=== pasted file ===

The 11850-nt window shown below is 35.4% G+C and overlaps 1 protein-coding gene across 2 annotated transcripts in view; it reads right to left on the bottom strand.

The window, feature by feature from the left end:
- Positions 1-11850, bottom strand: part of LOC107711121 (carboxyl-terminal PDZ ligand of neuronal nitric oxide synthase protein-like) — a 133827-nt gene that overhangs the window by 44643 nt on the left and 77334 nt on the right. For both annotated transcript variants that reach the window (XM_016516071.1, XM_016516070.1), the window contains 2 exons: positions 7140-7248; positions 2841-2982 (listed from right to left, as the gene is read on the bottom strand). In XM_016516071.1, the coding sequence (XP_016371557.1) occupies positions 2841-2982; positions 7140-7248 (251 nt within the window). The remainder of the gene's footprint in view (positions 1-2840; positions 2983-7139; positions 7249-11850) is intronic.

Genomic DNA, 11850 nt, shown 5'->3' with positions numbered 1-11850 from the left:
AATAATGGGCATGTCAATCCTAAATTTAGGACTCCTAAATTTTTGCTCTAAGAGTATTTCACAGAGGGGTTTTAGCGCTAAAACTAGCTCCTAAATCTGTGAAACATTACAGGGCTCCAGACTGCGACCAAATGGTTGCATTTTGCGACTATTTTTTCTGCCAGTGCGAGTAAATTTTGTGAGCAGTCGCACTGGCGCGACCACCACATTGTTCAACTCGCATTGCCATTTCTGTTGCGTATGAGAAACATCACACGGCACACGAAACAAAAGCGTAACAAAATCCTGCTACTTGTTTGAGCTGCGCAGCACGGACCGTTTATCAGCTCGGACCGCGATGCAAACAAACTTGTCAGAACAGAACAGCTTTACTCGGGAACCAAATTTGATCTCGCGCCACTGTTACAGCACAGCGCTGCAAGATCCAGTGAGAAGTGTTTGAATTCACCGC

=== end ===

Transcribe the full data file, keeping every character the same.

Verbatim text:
The 11850-nt window shown below is 35.4% G+C and overlaps 1 protein-coding gene across 2 annotated transcripts in view; it reads right to left on the bottom strand.

The window, feature by feature from the left end:
- Positions 1-11850, bottom strand: part of LOC107711121 (carboxyl-terminal PDZ ligand of neuronal nitric oxide synthase protein-like) — a 133827-nt gene that overhangs the window by 44643 nt on the left and 77334 nt on the right. For both annotated transcript variants that reach the window (XM_016516071.1, XM_016516070.1), the window contains 2 exons: positions 7140-7248; positions 2841-2982 (listed from right to left, as the gene is read on the bottom strand). In XM_016516071.1, the coding sequence (XP_016371557.1) occupies positions 2841-2982; positions 7140-7248 (251 nt within the window). The remainder of the gene's footprint in view (positions 1-2840; positions 2983-7139; positions 7249-11850) is intronic.

Genomic DNA, 11850 nt, shown 5'->3' with positions numbered 1-11850 from the left:
AATAATGGGCATGTCAATCCTAAATTTAGGACTCCTAAATTTTTGCTCTAAGAGTATTTCACAGAGGGGTTTTAGCGCTAAAACTAGCTCCTAAATCTGTGAAACATTACAGGGCTCCAGACTGCGACCAAATGGTTGCATTTTGCGACTATTTTTTCTGCCAGTGCGAGTAAATTTTGTGAGCAGTCGCACTGGCGCGACCACCACATTGTTCAACTCGCATTGCCATTTCTGTTGCGTATGAGAAACATCACACGGCACACGAAACAAAAGCGTAACAAAATCCTGCTACTTGTTTGAGCTGCGCAGCACGGACCGTTTATCAGCTCGGACCGCGATGCAAACAAACTTGTCAGAACAGAACAGCTTTACTCGGGAACCAAATTTGATCTCGCGCCACTGTTACAGCACAGCGCTGCAAGATCCAGTGAGAAGTGTTTGAATTCACCGC